Stay On Target

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My next project is a short story, which is a problem since short stories are not my forte. I like grand schemes, overarching plots and slow character development, none of which lends itself to a restricted medium. Fortunately, however, I have a friend who is the master of short stories and has had multiple works published to prove it. So I went to Andrew Knighton for advice:
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Everwalker asked me to write about the single piece of advice I’d give to someone writing a short story. I’m not sure I could stick to just one thing – I get gobby once I get going – but what follows is as good as I’ll get.

If a novel is an argument, an extended exploration of a linked set of concepts, themes and characters, then a short story is an idea, a single focused slither of thought. Whether it’s a story in a women’s magazine that evokes the idea of ‘holiday romance’, or a piece in Asimov’s depicting ‘the AI revolution’, you don’t have space in a short story to ramble, making focus on that core idea all the more important.

The stories that I’m most proud of, that have been big stepping stones for me, have had this focused quality. My first published story, So Cold It Burns, was about ‘losing the things we try to save’. The Cast Iron Kid was ‘steam-powered robot’. Urban Drift, coming soon to an anthology near you, is ‘a city with moving buildings’. They all have more to them than that, and it took craft and hard work to turn those ideas into something readable, but it was by staying focused on those core ideas that I made something I was proud of.

I’ve got a far bigger, and better hidden, heap of failures. One of my most recent was ‘pirates after a biblical flood’. The idea really floated my boat. So much so that I started thinking widely about context, back story, history, metaphysics, all the things that made my characters’ world. Into my story crept Dandies, Puritans, Aztec crystals, Richard Cromwell… I’d only written 1500 words but I could already tell it was a mess. Because all those other ideas were great background, and it was relevant for me to know about them, but they were so far off the core idea that they’d displaced it, and I’d lost the story I’d meant to tell.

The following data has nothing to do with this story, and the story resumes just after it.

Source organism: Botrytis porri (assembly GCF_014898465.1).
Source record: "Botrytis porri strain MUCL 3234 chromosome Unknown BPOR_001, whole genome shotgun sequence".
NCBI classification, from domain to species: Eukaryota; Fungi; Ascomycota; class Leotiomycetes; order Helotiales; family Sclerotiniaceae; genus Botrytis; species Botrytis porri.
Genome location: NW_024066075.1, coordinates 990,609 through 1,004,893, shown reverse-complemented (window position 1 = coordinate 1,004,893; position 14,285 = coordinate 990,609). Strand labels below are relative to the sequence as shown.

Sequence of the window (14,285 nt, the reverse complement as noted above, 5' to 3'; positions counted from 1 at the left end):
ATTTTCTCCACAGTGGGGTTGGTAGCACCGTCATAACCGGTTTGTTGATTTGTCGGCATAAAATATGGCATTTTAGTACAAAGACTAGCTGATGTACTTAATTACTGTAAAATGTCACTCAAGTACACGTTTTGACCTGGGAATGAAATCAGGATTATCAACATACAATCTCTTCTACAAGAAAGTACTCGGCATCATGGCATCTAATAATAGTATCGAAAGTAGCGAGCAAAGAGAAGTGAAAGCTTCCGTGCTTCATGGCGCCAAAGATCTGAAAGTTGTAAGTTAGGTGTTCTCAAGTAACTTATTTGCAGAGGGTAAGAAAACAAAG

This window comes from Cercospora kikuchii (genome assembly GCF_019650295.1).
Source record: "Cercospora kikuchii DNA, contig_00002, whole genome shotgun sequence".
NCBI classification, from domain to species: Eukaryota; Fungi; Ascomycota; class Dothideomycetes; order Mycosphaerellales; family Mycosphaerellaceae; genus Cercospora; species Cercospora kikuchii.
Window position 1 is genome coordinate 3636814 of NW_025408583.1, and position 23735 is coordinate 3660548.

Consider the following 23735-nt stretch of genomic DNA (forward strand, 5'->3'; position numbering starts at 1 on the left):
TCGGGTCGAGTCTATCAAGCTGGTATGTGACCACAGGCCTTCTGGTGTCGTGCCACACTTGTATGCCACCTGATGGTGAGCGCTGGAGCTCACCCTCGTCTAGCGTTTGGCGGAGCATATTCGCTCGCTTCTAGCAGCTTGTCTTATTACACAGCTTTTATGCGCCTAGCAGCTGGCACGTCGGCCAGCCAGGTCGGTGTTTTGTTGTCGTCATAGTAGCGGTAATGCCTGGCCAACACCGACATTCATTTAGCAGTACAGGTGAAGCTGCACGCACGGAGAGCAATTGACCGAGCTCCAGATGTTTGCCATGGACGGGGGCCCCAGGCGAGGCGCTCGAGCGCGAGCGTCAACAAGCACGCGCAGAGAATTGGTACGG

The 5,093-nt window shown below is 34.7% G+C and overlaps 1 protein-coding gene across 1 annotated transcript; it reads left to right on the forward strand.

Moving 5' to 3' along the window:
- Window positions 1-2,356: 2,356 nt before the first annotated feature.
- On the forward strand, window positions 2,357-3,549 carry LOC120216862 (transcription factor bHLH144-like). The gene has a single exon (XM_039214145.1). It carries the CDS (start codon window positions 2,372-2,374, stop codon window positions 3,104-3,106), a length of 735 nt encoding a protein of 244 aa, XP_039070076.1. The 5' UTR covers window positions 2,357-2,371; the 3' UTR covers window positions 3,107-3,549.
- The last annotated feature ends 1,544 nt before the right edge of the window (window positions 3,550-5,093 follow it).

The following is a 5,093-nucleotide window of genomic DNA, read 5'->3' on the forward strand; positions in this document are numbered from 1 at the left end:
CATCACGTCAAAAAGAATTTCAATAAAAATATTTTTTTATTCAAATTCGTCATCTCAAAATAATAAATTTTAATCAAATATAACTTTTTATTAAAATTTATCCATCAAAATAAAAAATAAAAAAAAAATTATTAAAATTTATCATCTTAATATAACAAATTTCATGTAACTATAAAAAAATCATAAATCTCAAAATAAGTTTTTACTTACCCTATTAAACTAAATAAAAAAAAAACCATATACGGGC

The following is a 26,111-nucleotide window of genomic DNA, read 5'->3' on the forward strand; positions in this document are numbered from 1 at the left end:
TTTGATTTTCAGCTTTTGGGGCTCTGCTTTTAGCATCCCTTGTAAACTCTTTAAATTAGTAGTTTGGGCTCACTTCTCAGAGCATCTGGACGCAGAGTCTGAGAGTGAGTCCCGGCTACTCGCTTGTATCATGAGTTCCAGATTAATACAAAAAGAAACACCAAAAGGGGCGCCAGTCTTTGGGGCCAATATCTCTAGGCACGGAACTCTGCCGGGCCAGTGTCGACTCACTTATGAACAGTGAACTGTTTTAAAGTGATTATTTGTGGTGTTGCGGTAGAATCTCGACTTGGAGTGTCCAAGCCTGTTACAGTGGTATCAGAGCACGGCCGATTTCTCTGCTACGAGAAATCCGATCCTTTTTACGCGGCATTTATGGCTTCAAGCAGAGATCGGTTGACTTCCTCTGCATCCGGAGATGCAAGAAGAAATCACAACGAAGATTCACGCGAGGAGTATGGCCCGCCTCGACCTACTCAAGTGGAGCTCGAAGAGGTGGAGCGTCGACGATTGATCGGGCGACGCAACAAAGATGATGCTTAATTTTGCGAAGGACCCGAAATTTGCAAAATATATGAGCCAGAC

I’m not saying that a good idea is enough to make a good story. Of course it isn’t. But focus is one of the key things, and in the limited space of a short story it becomes all the more important.

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Andrew Knighton’s blog is here.

If you would like to hear more from this guest in the future please comment with your opinion.

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4 responses »

  1. I’m still towards the start of my writing journey and more recently I’ve been working on a short story (Cloudless Dreams), and the concept of “focus” really seems like good advice, so thanks for this post. I look forward to reading more!

  2. Pingback: Let’s Get Down to Business « Andrew Knighton writes

  3. Pingback: Using seven point structure « Andrew Knighton writes

  4. Pingback: My Brain’s An Idiot « everwalker

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